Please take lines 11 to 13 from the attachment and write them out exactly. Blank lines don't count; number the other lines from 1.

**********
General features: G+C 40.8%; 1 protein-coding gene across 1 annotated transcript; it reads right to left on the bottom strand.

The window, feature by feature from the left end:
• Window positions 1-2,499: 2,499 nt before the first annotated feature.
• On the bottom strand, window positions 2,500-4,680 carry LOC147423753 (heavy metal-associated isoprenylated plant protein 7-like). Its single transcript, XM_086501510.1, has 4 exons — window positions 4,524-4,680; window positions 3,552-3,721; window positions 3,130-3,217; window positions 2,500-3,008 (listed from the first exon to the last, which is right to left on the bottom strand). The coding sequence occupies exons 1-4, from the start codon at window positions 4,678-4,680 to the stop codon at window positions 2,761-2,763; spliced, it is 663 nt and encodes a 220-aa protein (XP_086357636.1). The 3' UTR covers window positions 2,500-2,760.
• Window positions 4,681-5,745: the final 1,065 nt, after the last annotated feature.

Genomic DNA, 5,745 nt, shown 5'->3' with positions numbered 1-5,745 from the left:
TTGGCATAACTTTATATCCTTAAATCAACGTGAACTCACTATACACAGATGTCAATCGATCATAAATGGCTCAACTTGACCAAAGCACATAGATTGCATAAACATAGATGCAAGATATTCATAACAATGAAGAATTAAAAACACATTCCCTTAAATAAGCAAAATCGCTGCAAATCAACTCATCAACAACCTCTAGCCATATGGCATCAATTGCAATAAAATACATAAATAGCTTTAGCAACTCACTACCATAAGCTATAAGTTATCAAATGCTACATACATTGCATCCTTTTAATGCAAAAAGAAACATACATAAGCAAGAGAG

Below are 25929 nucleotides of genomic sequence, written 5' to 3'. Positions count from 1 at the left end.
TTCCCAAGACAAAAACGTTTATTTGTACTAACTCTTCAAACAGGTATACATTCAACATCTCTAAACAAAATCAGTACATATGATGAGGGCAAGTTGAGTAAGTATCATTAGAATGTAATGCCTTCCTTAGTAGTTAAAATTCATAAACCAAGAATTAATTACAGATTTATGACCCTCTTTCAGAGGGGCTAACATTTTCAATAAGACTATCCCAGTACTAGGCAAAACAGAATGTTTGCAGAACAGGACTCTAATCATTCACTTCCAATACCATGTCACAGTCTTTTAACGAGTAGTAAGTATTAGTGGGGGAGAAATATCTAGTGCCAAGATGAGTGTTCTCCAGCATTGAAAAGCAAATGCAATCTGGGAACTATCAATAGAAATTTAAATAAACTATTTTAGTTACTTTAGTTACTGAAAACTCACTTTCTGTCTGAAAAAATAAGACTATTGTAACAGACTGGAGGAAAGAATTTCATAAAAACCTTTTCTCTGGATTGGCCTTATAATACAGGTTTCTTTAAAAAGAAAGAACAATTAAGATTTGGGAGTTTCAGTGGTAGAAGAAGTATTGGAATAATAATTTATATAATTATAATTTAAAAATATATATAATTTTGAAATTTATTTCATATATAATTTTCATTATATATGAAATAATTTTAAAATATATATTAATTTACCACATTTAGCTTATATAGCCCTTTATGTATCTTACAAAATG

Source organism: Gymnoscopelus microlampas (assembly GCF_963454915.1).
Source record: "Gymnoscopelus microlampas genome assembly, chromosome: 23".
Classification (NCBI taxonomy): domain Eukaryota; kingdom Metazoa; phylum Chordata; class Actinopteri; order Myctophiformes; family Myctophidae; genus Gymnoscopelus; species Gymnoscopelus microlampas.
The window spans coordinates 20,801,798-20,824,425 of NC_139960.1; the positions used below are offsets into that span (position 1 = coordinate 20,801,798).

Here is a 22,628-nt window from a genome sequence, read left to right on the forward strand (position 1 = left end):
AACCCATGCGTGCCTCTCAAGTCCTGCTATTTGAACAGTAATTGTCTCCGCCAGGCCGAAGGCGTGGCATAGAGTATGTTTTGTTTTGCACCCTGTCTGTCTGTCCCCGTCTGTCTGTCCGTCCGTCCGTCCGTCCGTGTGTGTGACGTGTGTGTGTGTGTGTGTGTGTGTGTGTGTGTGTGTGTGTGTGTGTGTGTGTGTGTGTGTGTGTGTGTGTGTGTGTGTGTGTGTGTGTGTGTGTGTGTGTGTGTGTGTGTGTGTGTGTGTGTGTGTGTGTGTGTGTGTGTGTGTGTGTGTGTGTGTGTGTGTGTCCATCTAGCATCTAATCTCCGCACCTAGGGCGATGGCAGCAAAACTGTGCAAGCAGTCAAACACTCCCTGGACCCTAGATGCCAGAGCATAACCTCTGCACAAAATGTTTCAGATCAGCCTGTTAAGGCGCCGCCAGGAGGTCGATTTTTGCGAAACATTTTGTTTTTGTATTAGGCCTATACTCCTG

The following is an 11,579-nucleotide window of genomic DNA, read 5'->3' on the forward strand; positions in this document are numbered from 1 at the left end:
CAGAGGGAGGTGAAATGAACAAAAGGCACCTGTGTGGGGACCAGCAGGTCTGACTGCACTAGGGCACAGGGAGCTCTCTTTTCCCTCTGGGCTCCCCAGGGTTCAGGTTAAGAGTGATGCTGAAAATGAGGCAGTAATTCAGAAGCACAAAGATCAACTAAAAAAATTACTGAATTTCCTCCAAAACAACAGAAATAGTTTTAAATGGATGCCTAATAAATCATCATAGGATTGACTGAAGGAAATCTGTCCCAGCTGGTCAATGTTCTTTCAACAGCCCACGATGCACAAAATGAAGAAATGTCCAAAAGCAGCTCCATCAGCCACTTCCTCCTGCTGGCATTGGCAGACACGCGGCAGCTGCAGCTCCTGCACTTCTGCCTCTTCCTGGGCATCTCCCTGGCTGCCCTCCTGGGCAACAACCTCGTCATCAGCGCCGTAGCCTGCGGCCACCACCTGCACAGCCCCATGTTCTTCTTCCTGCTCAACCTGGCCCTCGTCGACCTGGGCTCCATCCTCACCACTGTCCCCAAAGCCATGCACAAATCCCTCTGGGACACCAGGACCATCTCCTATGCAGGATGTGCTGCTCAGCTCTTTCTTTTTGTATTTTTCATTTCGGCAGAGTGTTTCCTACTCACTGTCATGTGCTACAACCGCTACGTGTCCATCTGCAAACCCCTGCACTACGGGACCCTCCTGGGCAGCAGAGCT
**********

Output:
Source record: "Gymnoscopelus microlampas genome assembly, chromosome: 23".
Classification (NCBI taxonomy): domain Eukaryota; kingdom Metazoa; phylum Chordata; class Actinopteri; order Myctophiformes; family Myctophidae; genus Gymnoscopelus; species Gymnoscopelus microlampas.
The window spans coordinates 20,801,798-20,824,425 of NC_139960.1; the positions used below are offsets into that span (position 1 = coordinate 20,801,798).